MN304      Half Unit

This information is for the 2013/14 session.

Teacher responsible

Prof Ignacio Palacios-Huerta NAB5.24


This course is compulsory on the BSc in Management. This course is available on the BSc in Business Mathematics and Statistics and BSc in Statistics with Finance. This course is not available as an outside option. This course is available with permission to General Course students.


Knowledge of MN201 or a comparable Microeconomics course is advisable.

Course content

This course is concerned with strategic thinking. It studies situations in which two or more decision-makers (individuals, firms, political parties, countries etc) interact in a strategic manner. Understand strategy situations involving conflict and/or cooperation has proved useful in many areas of economics, business, political science, law and social psychology. Practical applications in these areas range from the competition of firms in markets and technological races to auctions, voting behaviour, cultural norms, and others. The purpose of this course is threefold. First, introduce relevant tools of game theory in a way that we can learn to capture the key elements of different strategic interactions and determine the most likely outcome in each case. Second, study in depth various real-life applications. Third, the course will cover recent developments in behavioural game theory, including insights into intertemporal choices and strategies, decision-making under risk and uncertainty, and experiments in strategic interaction. The course is an interaction of game theory, economics and strategic management. Roughly, the following topics will be covered: fundamental concepts from game theory, simultaneous and sequential strategies, mixed strategies, unpredictability, randomization, commitment, credibility, threats and promises, and strategies under risk and uncertainty. They will all be viewed from a perspective and a framework for understanding business strategy.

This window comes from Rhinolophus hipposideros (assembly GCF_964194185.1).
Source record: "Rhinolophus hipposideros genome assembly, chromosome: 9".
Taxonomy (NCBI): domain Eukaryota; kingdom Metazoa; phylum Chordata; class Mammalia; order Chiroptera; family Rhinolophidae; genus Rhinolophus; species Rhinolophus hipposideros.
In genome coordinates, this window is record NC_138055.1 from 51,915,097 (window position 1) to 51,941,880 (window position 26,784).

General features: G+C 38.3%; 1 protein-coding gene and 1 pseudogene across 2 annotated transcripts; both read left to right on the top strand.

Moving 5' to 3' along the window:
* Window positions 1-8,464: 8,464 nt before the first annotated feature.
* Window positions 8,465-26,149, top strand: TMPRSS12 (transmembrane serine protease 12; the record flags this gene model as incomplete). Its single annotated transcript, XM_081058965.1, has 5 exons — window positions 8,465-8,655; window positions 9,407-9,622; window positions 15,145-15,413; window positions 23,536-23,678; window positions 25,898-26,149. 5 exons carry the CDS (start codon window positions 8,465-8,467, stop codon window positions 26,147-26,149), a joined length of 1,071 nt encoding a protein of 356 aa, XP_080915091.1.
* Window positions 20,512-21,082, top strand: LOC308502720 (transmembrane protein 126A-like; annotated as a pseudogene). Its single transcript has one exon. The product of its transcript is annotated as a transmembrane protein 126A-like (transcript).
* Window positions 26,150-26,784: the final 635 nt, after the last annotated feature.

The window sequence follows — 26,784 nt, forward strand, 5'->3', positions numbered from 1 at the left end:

20 hours of lectures and 9 hours of classes in the LT. 2 hours of lectures and 1 hour of classes in the ST.

Indicative reading

I will distribute my own lecture notes during the course. There is no required book. However, there are four optional recommended books. The first two optional recommended books are Thinking Strategically: Competitive Edge in Business, Politics and Everyday Life (WW Norton, 1993) by Avinash Dixit and Barry Nalebuff, and The Art of Strategy (WW Norton, 2008) also by the same authors. Both are bestsellers that can be read with real pleasure and which provide formidable insights into most of the aspects and topics studied in the course.

The last two recommendations are textbooks. The first one is Games of Strategy (WW Norton, International edition, 2010) by Avinash Dixit, David Reiley, and Susan Skeath. This a delightful skeleton key to game theory and strategy, and covers about two thirds of the material in the course. The second is An Introduction to Game Theory (Oxford, 2003) by Martin J. Osborne. Although no material will be directly drawn from this book, this is probably the best book in terms of mathematical rigor, thoroughness and structure.

In addition, different readings from the economic and business press as well as articles from academic journals will be distributed throughout the course as a complement to the lecture notes.


Exam (100%, duration: 2 hours) in the main exam period.

Key facts

Department: Managerial Economics and Strategy Group

Total students 2012/13: 59

Average class size 2012/13: 15

Value: Half Unit

Guidelines for interpreting course guide information

PDAM skills

  • Self-management
  • Problem solving
  • Communication